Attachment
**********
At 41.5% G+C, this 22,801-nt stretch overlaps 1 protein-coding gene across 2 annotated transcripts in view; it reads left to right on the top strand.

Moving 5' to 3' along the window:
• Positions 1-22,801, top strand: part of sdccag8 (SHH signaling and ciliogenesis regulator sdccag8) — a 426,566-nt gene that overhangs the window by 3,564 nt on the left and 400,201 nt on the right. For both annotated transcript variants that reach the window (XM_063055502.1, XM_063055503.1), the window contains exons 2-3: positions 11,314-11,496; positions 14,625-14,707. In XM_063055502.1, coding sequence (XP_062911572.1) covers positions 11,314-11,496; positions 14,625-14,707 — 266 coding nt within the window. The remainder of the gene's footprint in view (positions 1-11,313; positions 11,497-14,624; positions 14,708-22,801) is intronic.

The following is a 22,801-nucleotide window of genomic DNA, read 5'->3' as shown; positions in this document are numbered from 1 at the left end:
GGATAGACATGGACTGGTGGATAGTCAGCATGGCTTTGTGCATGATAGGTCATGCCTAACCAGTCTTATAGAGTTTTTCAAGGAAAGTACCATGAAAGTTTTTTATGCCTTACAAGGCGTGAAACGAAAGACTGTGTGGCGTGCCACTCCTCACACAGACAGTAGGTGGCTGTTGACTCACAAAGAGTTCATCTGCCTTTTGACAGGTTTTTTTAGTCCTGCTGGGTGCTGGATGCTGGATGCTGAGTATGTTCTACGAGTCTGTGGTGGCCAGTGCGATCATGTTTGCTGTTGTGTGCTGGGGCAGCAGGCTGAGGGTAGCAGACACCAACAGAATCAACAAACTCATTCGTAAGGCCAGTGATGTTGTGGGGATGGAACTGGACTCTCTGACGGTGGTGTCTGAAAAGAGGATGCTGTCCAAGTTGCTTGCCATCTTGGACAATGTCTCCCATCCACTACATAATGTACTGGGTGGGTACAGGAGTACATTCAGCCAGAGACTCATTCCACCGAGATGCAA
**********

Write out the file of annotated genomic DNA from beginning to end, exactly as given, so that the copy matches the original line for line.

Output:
At 41.5% G+C, this 22,801-nt stretch overlaps 1 protein-coding gene across 2 annotated transcripts in view; it reads left to right on the top strand.

Moving 5' to 3' along the window:
• Positions 1-22,801, top strand: part of sdccag8 (SHH signaling and ciliogenesis regulator sdccag8) — a 426,566-nt gene that overhangs the window by 3,564 nt on the left and 400,201 nt on the right. For both annotated transcript variants that reach the window (XM_063055502.1, XM_063055503.1), the window contains exons 2-3: positions 11,314-11,496; positions 14,625-14,707. In XM_063055502.1, coding sequence (XP_062911572.1) covers positions 11,314-11,496; positions 14,625-14,707 — 266 coding nt within the window. The remainder of the gene's footprint in view (positions 1-11,313; positions 11,497-14,624; positions 14,708-22,801) is intronic.

The following is a 22,801-nucleotide window of genomic DNA, read 5'->3' as shown; positions in this document are numbered from 1 at the left end:
GGATAGACATGGACTGGTGGATAGTCAGCATGGCTTTGTGCATGATAGGTCATGCCTAACCAGTCTTATAGAGTTTTTCAAGGAAAGTACCATGAAAGTTTTTTATGCCTTACAAGGCGTGAAACGAAAGACTGTGTGGCGTGCCACTCCTCACACAGACAGTAGGTGGCTGTTGACTCACAAAGAGTTCATCTGCCTTTTGACAGGTTTTTTTAGTCCTGCTGGGTGCTGGATGCTGGATGCTGAGTATGTTCTACGAGTCTGTGGTGGCCAGTGCGATCATGTTTGCTGTTGTGTGCTGGGGCAGCAGGCTGAGGGTAGCAGACACCAACAGAATCAACAAACTCATTCGTAAGGCCAGTGATGTTGTGGGGATGGAACTGGACTCTCTGACGGTGGTGTCTGAAAAGAGGATGCTGTCCAAGTTGCTTGCCATCTTGGACAATGTCTCCCATCCACTACATAATGTACTGGGTGGGTACAGGAGTACATTCAGCCAGAGACTCATTCCACCGAGATGCAA